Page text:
Black Bear Review
There are films that can be easily described and summarised. They follow established rules and stories and are easy to watch and digest. Then there are films like Black Bear that simply cannot be categorised or explained thoroughly enough to communicate just how peculiar, offbeat and immersive they are, but let’s try anyway.
Allison (Aubrey Plaza), is a filmmaker looking for inspiration ho arrives at a rural retreat, owned by Gabe (Christopher Abbott) and Blair (Sarah Gadon). Her arrival immediately drives a wedge between Gabe and the pregnant Blair and a rather boozy night comes to a shocking end. This is part one, subtitled “The Bear in The Road”. To spoil what part two, “The Bear By The Boat House” entails, would be to lessen Black Bear’s impact. Part of the fun is to be completely blindsided, and honestly, quite confused, trying to figure out what is happening and more importantly, what it all means.
Written and directed by Lawrence Michael Levine, this is scorching, smart and likely to leave you with some sort of cinematic whiplash. It immediately draws you in with its visuals, but the real winner here is the script and the trio of performances from Plaza, Abbott and Gadon. Black Bear is simultaneously a look at the creative process as well as a takedown of toxic masculinity. There are several moments in the film where you might want to jump up and scream at the characters for their actions and opinions, but that’s exactly what makes it so powerful. It’s incredibly aware of its controversies and what light it shows them in, opening them up for discussion.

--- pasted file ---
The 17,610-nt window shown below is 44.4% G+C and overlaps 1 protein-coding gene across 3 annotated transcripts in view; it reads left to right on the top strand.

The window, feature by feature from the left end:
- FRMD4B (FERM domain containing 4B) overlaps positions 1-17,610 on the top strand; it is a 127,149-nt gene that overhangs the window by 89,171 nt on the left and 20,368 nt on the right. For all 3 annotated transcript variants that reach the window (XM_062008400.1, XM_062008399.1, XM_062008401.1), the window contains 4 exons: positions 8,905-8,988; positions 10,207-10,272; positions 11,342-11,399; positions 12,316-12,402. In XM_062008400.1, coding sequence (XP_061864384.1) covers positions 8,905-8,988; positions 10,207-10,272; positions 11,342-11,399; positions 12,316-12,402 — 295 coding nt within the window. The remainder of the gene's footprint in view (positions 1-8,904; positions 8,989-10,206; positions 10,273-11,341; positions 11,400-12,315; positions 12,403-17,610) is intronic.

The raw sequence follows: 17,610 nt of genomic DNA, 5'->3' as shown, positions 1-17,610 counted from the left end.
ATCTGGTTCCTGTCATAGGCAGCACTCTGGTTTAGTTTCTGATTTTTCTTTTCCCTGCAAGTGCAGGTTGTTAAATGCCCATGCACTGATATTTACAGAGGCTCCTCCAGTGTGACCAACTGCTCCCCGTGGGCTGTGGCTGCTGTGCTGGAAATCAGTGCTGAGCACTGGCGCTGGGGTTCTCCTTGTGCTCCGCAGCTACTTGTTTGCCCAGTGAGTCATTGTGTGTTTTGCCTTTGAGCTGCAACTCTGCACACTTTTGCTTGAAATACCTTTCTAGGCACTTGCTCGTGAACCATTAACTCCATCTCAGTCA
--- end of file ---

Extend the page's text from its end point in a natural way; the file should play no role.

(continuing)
The film is at times perhaps a little too smart for its own good, bringing up a lot of questions without ever intending to answer them. Levine seems to act as an agent of chaos, throwing the audiences in the middle of a very intense, unique dynamic that exists between the characters. At times, Black Bear feels unfortunately aimless and pointless, as if Levine is just flexing his cinematic and narrative muscles but without any greater purpose. It can make for an uncomfortable and frustrating watch, but thankfully the outstanding cast keep things accessible.
Plaza, Abbott and Gadon are all spectacular. They carry the narrative when the script occasionally doesn’t have anything to say. Abbott is remarkably gifted at playing a douche bag and still making him feel human enough not to render him the villain of the story. Gabe feels like a very modern take on masculinity with his controversial, yet mundane opinions of feminism and his occasional caveman-like tendencies, but there are no good or bad guys here. There is open hostility between Blair and Gabe and Gadon, while occasionally making Blair a tad insufferable, she holds her own wonderfully against Abbott.
However, Plaza is the real star here, her performance feeling nuanced, tragic and hilarious and definitely among one of her best to date. Allison as a character is a tough nut to crack and often morally dubious and unlikeable, but Plaza taps into her character's insecurities and through her signature dead-pan forwardness, makes Allison a compelling protagonist.
Black Bear is a challenging film, one that will require several viewings to at least attempt to unlock all its secrets, and even then, it’s likely that some aspects will remain a mystery. Perhaps that’s part of its charm, and it’s certainly an interesting look at the lengths artists can go to unlock their creative impulses in the name of art.
Black Bear is available in select cinemas and VOD in the US from December 4.